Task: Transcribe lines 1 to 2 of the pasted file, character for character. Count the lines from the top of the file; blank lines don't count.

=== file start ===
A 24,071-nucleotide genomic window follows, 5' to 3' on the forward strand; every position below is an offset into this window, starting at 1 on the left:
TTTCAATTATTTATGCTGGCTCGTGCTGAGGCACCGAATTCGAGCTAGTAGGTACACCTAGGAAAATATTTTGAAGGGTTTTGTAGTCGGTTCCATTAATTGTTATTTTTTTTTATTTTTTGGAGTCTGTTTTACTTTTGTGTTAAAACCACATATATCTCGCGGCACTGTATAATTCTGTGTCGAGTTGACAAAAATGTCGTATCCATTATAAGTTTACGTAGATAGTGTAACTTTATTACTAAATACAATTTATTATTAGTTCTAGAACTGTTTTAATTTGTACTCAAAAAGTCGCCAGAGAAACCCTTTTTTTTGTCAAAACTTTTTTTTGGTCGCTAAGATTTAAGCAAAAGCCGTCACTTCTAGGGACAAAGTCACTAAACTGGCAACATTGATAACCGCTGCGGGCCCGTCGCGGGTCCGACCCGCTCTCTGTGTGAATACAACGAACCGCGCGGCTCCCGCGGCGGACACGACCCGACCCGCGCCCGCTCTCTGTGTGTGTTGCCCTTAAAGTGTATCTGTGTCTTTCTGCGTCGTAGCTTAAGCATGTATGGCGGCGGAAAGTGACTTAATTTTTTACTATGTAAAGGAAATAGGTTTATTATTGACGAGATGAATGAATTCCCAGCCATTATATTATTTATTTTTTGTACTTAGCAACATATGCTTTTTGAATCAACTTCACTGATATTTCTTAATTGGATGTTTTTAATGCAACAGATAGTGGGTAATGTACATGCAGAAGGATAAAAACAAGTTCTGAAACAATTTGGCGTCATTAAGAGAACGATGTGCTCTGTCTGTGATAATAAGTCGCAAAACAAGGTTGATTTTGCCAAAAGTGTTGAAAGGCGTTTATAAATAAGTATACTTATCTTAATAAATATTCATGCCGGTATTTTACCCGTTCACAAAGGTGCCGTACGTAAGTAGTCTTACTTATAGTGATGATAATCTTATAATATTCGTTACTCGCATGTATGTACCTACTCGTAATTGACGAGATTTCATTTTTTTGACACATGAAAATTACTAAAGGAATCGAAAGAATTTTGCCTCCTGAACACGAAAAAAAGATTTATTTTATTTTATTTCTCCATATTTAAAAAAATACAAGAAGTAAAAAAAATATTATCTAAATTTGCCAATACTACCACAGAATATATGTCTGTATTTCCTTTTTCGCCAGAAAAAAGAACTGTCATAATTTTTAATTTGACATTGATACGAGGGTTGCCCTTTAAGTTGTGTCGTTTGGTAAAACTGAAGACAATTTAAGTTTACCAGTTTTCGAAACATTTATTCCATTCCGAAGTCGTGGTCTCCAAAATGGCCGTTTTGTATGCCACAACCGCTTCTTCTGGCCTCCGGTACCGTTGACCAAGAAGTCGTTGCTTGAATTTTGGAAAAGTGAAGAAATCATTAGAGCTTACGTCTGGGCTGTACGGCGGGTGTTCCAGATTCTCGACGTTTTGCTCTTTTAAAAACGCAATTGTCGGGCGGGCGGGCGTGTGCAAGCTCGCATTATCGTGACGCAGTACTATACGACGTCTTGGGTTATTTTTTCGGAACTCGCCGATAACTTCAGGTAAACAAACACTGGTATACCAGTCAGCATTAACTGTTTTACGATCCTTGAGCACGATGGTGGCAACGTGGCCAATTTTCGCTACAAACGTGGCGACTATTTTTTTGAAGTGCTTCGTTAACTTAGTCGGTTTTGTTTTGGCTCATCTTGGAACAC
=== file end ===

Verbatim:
A 24,071-nucleotide genomic window follows, 5' to 3' on the forward strand; every position below is an offset into this window, starting at 1 on the left:
TTTCAATTATTTATGCTGGCTCGTGCTGAGGCACCGAATTCGAGCTAGTAGGTACACCTAGGAAAATATTTTGAAGGGTTTTGTAGTCGGTTCCATTAATTGTTATTTTTTTTTATTTTTTGGAGTCTGTTTTACTTTTGTGTTAAAACCACATATATCTCGCGGCACTGTATAATTCTGTGTCGAGTTGACAAAAATGTCGTATCCATTATAAGTTTACGTAGATAGTGTAACTTTATTACTAAATACAATTTATTATTAGTTCTAGAACTGTTTTAATTTGTACTCAAAAAGTCGCCAGAGAAACCCTTTTTTTTGTCAAAACTTTTTTTTGGTCGCTAAGATTTAAGCAAAAGCCGTCACTTCTAGGGACAAAGTCACTAAACTGGCAACATTGATAACCGCTGCGGGCCCGTCGCGGGTCCGACCCGCTCTCTGTGTGAATACAACGAACCGCGCGGCTCCCGCGGCGGACACGACCCGACCCGCGCCCGCTCTCTGTGTGTGTTGCCCTTAAAGTGTATCTGTGTCTTTCTGCGTCGTAGCTTAAGCATGTATGGCGGCGGAAAGTGACTTAATTTTTTACTATGTAAAGGAAATAGGTTTATTATTGACGAGATGAATGAATTCCCAGCCATTATATTATTTATTTTTTGTACTTAGCAACATATGCTTTTTGAATCAACTTCACTGATATTTCTTAATTGGATGTTTTTAATGCAACAGATAGTGGGTAATGTACATGCAGAAGGATAAAAACAAGTTCTGAAACAATTTGGCGTCATTAAGAGAACGATGTGCTCTGTCTGTGATAATAAGTCGCAAAACAAGGTTGATTTTGCCAAAAGTGTTGAAAGGCGTTTATAAATAAGTATACTTATCTTAATAAATATTCATGCCGGTATTTTACCCGTTCACAAAGGTGCCGTACGTAAGTAGTCTTACTTATAGTGATGATAATCTTATAATATTCGTTACTCGCATGTATGTACCTACTCGTAATTGACGAGATTTCATTTTTTTGACACATGAAAATTACTAAAGGAATCGAAAGAATTTTGCCTCCTGAACACGAAAAAAAGATTTATTTTATTTTATTTCTCCATATTTAAAAAAATACAAGAAGTAAAAAAAATATTATCTAAATTTGCCAATACTACCACAGAATATATGTCTGTATTTCCTTTTTCGCCAGAAAAAAGAACTGTCATAATTTTTAATTTGACATTGATACGAGGGTTGCCCTTTAAGTTGTGTCGTTTGGTAAAACTGAAGACAATTTAAGTTTACCAGTTTTCGAAACATTTATTCCATTCCGAAGTCGTGGTCTCCAAAATGGCCGTTTTGTATGCCACAACCGCTTCTTCTGGCCTCCGGTACCGTTGACCAAGAAGTCGTTGCTTGAATTTTGGAAAAGTGAAGAAATCATTAGAGCTTACGTCTGGGCTGTACGGCGGGTGTTCCAGATTCTCGACGTTTTGCTCTTTTAAAAACGCAATTGTCGGGCGGGCGGGCGTGTGCAAGCTCGCATTATCGTGACGCAGTACTATACGACGTCTTGGGTTATTTTTTCGGAACTCGCCGATAACTTCAGGTAAACAAACACTGGTATACCAGTCAGCATTAACTGTTTTACGATCCTTGAGCACGATGGTGGCAACGTGGCCAATTTTCGCTACAAACGTGGCGACTATTTTTTTGAAGTGCTTCGTTAACTTAGTCGGTTTTGTTTTGGCTCATCTTGGAACAC